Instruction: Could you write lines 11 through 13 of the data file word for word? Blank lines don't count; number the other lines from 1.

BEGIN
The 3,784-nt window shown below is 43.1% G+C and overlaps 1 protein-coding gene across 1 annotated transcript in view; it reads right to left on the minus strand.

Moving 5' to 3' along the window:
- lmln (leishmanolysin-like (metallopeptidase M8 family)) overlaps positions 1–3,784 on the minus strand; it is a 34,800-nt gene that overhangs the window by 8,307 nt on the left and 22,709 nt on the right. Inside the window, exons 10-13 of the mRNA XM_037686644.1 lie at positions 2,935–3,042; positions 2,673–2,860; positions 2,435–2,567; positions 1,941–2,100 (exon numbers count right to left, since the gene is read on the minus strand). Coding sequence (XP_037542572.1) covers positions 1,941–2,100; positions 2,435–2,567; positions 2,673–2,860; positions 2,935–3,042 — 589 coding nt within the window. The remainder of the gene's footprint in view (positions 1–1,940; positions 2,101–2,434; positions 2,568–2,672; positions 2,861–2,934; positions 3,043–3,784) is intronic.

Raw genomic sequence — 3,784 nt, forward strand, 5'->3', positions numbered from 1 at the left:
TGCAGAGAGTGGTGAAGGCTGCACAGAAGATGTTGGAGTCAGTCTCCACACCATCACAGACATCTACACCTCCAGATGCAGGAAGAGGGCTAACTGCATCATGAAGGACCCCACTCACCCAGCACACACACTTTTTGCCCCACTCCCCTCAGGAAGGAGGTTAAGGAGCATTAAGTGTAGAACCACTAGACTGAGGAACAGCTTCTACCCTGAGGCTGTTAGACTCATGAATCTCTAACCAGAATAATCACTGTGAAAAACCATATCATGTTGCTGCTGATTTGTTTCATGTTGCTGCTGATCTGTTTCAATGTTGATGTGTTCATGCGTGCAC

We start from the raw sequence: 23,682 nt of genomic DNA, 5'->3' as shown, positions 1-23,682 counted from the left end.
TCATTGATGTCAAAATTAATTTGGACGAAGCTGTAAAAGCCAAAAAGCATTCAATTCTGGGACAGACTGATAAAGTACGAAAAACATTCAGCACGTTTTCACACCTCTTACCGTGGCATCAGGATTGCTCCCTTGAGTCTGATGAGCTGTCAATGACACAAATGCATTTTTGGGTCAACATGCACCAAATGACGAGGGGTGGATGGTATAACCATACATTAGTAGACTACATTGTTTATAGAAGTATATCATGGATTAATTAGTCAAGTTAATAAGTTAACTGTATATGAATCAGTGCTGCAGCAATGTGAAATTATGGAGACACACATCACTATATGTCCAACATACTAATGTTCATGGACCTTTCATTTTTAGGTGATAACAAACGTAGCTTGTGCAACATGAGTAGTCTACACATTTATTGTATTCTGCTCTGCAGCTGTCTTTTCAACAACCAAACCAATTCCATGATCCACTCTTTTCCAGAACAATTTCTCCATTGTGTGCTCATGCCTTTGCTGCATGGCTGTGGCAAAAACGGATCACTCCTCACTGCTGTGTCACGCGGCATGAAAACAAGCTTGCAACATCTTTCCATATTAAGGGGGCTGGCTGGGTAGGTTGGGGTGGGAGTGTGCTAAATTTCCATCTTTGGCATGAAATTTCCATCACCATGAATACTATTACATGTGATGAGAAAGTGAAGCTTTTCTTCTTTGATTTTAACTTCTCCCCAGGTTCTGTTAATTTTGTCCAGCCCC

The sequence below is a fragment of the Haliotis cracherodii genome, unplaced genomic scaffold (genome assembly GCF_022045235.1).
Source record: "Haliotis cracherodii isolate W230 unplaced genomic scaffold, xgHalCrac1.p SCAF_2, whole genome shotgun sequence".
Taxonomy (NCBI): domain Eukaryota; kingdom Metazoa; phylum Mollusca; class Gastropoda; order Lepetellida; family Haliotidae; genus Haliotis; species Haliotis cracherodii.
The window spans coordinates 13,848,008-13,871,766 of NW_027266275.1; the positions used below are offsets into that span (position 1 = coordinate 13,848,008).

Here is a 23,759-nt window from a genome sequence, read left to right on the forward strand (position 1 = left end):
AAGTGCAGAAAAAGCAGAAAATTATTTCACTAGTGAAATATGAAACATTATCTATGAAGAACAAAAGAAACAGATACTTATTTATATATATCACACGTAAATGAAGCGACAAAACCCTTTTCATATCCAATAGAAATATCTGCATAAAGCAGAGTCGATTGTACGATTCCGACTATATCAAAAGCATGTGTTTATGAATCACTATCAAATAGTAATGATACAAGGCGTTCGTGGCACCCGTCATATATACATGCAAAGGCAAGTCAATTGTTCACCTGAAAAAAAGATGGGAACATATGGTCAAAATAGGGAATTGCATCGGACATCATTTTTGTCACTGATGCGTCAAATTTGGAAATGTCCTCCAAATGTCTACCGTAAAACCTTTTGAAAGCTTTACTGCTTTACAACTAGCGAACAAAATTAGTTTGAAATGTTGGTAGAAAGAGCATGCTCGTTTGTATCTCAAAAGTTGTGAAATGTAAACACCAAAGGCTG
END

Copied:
The window spans coordinates 13,848,008-13,871,766 of NW_027266275.1; the positions used below are offsets into that span (position 1 = coordinate 13,848,008).

Here is a 23,759-nt window from a genome sequence, read left to right on the forward strand (position 1 = left end):
AAGTGCAGAAAAAGCAGAAAATTATTTCACTAGTGAAATATGAAACATTATCTATGAAGAACAAAAGAAACAGATACTTATTTATATATATCACACGTAAATGAAGCGACAAAACCCTTTTCATATCCAATAGAAATATCTGCATAAAGCAGAGTCGATTGTACGATTCCGACTATATCAAAAGCATGTGTTTATGAATCACTATCAAATAGTAATGATACAAGGCGTTCGTGGCACCCGTCATATATACATGCAAAGGCAAGTCAATTGTTCACCTGAAAAAAAGATGGGAACATATGGTCAAAATAGGGAATTGCATCGGACATCATTTTTGTCACTGATGCGTCAAATTTGGAAATGTCCTCCAAATGTCTACCGTAAAACCTTTTGAAAGCTTTACTGCTTTACAACTAGCGAACAAAATTAGTTTGAAATGTTGGTAGAAAGAGCATGCTCGTTTGTATCTCAAAAGTTGTGAAATGTAAACACCAAAGGCTG